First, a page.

Returning to the March for Science: Where are we now?


It’s been almost two months since supporters around the world marched in solidarity to increase public awareness for science and speak up for informed decision-making in the government.  This feels like a good time to step back and assess the impact of the March and discuss what’s percolating as we move forward.

Overall, the reception for the March was mixed depending on who you asked. The Pew Research Center surveyed 1,012 people about their reaction to the March for Science and a summary of their findings can be read here. Pew reported that it was primarily Democrats and younger generations that supported the March for Science and thought it would help science in the future. Although this is a small sample size, it really is unfortunate that the March appears to have only enjoyed partisan support. The whole point of the movement was to encourage advocacy from individuals of all backgrounds and create a new public discourse about informed policy. In this respect, the March for Science had questionable impact on the collective view of science in the entire community.

Perhaps telling is this graphic that summarizes the viewpoints by political leaning:

Source: Pew Research Center

Add into the mix that President Trump announced earlier in June that the United States would withdraw from the Paris Climate Agreement and that he is still committed to reinvesting in coal and fossil fuel energies, it seems the March was not successful in reaching the ears of the White House. This is very disappointing, especially considering clean energy jobs are now a larger portion of the US economy than coal,  and global warming is going to have a major impact on our health and our economy in the future.

Thankfully, the message did reach ears on Capitol Hill – right where the March for Science ended in D.C. The White House’s budget proposal for fiscal year 2017 including drastic cuts to the National Institutes of Health (NIH) and many other science funding agencies. But the deal struck by Congress to fund the government through the end of September ultimately saw an increase in funding (from 2016 levels) for the NIH and other organizations, including: the United States Department of Agriculture (USDA), the National Oceanic and Atmospheric Administration (NOAA), NASA, the US Geological Survey (USGS), the National Science Foundation, and parts of the Department of Energy (DOE). Unfortunately, the EPA is still in the crosshairs of the new administration and lost funding compared with last year.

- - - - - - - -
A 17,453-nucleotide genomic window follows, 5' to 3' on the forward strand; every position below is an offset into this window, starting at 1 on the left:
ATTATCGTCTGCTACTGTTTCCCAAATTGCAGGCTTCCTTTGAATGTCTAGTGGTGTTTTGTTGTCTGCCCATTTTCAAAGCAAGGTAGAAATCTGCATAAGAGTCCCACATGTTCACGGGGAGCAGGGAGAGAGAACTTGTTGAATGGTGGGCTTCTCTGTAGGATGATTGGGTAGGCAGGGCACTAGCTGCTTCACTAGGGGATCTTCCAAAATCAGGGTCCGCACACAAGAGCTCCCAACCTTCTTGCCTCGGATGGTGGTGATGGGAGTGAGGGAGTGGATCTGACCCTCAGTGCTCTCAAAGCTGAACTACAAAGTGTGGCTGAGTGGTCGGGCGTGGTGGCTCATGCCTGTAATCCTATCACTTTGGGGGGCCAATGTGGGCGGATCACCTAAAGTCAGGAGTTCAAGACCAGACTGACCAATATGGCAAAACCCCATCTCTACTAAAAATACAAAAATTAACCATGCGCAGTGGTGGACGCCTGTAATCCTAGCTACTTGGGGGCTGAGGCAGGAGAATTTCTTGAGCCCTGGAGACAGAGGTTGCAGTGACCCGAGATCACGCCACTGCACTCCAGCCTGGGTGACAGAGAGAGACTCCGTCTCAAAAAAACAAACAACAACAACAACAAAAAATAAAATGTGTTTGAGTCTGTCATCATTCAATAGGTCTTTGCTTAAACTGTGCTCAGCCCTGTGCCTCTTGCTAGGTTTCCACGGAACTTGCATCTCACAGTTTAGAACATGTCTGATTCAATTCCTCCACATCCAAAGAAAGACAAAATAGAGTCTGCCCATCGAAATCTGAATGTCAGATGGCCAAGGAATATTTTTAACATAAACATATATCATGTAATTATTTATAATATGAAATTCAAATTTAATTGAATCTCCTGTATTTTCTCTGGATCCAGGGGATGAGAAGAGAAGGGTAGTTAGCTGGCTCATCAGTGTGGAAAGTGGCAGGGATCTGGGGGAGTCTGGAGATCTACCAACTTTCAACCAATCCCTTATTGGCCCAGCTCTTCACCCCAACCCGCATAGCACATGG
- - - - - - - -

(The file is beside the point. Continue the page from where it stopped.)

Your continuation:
Overall, this is good news considering the people directly responsible for negotiating and enacting the federal budget appear to be supportive of a positive role for science in society and within our government. However, the battle will be taken up again later this year with the 2018 budget proposal. Science is again being threatened with devastating cuts to research, from a 22% cut to the NIH, 19% to the Department of Health and Human Services (HHS), 15% at the DOE, 13% at the NSF, and horrific cuts to the  research at the Department of Homeland Security (DHS). NASA would see a slight budget increase, but not to climate-related research.

For me, this is where any short-term gains stemming from the March for Science will be measured. How will Congress respond to cuts in science moving forward in the Trump Administration? It is incredibly unfortunate that there is a still a partisan divide when it comes to support for science. We need to work together as nation to cross those barriers and tear them down. Science impacts us all and a unified front for science advocacy makes it that much more powerful. Below is a picture of my friend fr with his sign during the march, which I think highlights this important issue:

It’s also up to the scientists and doctors and researchers and all those in the scientific community to continue engaging and speaking up about these issues. We have to work together on this. The momentum of the March will only continue if there is a sustained level of input and idea-sharing that politicians and the community find accessible. The long-term payoff of this continued discussion will be with the next generation and the development of our world’s future research and STEM community, investment in clean energy, education, and the development of new technologies to better our world. Hopefully in the budget battles to come the important gains sciences has made this year will be highlighted and used to protect funding and inspire others to invest wisely in our future.